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The Distribution of Discrimination in Immigrant Earnings- Evidence from Britain 1974-93

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  • Kevin J Denny;

    (University College Dublin and Institute for Fiscal Studies, London)

  • Colm P Harmon:

    (University College Dublin)

  • Maurice Roche

    ()

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    Abstract

    This paper uses the General Household Survey data for the UK to study earnings discrimination between natives and migrants. The key result is that the main source of discrimination is ethnicity rather than migrant status per se. This paper differs from the conventional focus in studies of earnings discrimination, which focus on mean wage differences. In contrast we study the entire distribution of the wage gap, and incorporate istributionally sensitive measures of the wage gap reflecting different levels of aversion to discrimination. Our results are consistent with previous studies for the UK that find that on-white immigrants are the most widely discriminated in terms of their labour market returns. Moreover, this discrimination on the basis of colour is also present in the sub-sample of natives.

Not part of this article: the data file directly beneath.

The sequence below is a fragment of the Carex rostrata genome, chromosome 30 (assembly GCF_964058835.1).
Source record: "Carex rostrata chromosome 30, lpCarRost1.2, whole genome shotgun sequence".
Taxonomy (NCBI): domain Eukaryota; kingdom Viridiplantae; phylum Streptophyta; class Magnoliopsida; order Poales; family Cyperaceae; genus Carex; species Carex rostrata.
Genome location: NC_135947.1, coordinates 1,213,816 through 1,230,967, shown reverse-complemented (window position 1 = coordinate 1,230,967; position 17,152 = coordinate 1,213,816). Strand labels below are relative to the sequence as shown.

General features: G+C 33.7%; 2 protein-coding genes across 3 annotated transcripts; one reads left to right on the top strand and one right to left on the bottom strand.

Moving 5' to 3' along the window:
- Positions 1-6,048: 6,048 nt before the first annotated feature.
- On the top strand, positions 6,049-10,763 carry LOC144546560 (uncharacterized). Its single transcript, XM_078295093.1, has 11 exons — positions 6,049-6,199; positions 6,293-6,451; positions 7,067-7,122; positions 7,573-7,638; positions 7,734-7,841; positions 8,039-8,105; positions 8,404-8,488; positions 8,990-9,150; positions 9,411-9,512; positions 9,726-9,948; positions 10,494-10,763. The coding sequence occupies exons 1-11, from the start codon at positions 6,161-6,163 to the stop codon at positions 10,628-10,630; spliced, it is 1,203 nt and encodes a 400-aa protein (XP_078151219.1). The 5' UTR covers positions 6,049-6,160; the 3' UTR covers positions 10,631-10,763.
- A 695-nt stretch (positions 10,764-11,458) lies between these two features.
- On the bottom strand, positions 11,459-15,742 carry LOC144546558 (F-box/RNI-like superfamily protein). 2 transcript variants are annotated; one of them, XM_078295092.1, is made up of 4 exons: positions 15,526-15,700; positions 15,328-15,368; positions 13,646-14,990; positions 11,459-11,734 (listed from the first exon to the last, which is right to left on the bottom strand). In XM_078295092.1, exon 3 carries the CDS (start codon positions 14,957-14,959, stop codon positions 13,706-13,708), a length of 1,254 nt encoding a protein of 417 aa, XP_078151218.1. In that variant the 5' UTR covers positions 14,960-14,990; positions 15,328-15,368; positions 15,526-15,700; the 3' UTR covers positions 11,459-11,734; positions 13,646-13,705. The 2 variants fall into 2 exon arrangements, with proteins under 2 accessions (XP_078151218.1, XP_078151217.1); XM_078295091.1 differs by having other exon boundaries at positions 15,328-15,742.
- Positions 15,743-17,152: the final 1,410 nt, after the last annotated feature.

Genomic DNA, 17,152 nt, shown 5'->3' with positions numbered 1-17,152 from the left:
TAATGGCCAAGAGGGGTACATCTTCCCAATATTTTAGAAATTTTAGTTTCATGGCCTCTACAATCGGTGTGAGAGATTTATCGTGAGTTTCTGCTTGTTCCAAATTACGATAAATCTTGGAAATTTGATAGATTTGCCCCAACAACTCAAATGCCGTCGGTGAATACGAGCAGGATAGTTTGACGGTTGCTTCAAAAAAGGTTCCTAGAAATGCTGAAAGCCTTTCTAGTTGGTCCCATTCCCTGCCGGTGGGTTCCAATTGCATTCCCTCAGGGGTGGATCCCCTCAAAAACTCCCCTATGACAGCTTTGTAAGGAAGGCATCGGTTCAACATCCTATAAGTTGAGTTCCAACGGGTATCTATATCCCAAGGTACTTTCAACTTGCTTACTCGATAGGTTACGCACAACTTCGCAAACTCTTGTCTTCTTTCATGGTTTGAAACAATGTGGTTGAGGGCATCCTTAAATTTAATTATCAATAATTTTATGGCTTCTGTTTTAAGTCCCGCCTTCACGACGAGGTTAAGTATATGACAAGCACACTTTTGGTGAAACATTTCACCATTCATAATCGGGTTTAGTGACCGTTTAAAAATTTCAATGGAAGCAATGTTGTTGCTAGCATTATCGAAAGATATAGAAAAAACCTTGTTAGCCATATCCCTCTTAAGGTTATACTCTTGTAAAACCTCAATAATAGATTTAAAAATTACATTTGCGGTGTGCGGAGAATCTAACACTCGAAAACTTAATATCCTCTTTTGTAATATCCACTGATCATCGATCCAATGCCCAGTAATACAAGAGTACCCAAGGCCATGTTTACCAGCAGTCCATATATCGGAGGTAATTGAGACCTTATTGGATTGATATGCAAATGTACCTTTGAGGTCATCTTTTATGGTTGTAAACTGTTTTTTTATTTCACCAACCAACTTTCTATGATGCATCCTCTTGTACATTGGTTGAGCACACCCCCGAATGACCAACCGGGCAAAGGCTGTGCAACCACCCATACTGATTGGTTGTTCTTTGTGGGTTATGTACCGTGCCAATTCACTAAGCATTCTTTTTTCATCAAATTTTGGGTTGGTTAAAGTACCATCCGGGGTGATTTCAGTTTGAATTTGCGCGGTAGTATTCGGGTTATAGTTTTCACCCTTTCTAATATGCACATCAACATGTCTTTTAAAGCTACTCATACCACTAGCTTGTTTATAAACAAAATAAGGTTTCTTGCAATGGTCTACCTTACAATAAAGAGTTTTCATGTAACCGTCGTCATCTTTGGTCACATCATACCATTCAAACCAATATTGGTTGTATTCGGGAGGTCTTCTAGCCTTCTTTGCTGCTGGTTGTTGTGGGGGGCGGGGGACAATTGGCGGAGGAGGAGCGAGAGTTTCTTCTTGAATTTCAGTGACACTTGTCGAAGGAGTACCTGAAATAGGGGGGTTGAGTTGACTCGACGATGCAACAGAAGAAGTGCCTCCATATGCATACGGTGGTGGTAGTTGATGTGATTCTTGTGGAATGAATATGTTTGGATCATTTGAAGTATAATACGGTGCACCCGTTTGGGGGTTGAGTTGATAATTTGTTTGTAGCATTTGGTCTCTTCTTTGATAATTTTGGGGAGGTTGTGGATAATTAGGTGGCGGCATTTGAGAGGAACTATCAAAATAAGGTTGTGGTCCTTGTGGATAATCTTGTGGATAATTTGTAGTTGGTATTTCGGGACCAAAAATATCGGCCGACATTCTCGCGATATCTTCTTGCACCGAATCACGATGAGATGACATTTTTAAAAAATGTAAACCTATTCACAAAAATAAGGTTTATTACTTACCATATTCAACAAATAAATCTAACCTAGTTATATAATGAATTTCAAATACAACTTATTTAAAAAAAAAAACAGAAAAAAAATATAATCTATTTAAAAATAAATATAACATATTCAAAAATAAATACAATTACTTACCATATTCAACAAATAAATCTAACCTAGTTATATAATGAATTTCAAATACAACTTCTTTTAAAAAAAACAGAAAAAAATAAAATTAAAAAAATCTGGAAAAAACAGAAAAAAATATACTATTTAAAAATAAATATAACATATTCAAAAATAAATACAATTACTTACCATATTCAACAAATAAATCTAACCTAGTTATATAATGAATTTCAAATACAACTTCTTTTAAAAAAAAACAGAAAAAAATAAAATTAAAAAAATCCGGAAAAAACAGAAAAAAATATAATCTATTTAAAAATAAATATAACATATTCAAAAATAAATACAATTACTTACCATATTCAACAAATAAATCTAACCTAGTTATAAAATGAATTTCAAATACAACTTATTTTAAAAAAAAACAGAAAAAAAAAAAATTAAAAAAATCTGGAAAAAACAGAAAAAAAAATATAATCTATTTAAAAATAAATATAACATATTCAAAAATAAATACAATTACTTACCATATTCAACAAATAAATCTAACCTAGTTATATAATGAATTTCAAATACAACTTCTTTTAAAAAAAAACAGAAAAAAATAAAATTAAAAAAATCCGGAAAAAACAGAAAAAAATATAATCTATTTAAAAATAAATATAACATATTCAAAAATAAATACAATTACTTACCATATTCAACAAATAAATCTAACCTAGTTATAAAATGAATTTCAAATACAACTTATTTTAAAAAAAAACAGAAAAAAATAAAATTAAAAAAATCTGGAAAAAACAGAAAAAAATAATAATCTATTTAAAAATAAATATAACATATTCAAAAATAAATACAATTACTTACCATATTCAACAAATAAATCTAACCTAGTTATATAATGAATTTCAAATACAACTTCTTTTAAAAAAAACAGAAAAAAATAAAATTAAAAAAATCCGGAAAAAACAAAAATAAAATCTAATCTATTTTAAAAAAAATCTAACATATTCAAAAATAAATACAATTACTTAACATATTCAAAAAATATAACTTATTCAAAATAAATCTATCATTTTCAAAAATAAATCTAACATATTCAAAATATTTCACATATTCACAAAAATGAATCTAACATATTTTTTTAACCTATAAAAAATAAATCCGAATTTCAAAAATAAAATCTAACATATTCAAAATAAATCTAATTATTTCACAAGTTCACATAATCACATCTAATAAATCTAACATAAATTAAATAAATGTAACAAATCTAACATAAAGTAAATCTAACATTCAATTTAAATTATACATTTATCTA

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    Bibliographic Info

    Paper provided by Department of Economics, Finance and Accounting, National University of Ireland - Maynooth in its series Economics, Finance and Accounting Department Working Paper Series with number n690897.

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    Length: 17 pages
    Date of creation: 1997
    Date of revision:
    Handle: RePEc:may:mayecw:n690897

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    Phone: 353-1-7083728
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    Web page: http://economics.nuim.ie
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    Keywords: discrimination:wages;

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    1. repec:ese:iserwp:2009-31 is not listed on IDEAS
    2. Coral del Río Otero & Carlos Gradín Lago & Olga Cantó Sánchez, . "The measurement of gender wage discrimination: the distributional approach revisited," Studies on the Spanish Economy 192, FEDEA.

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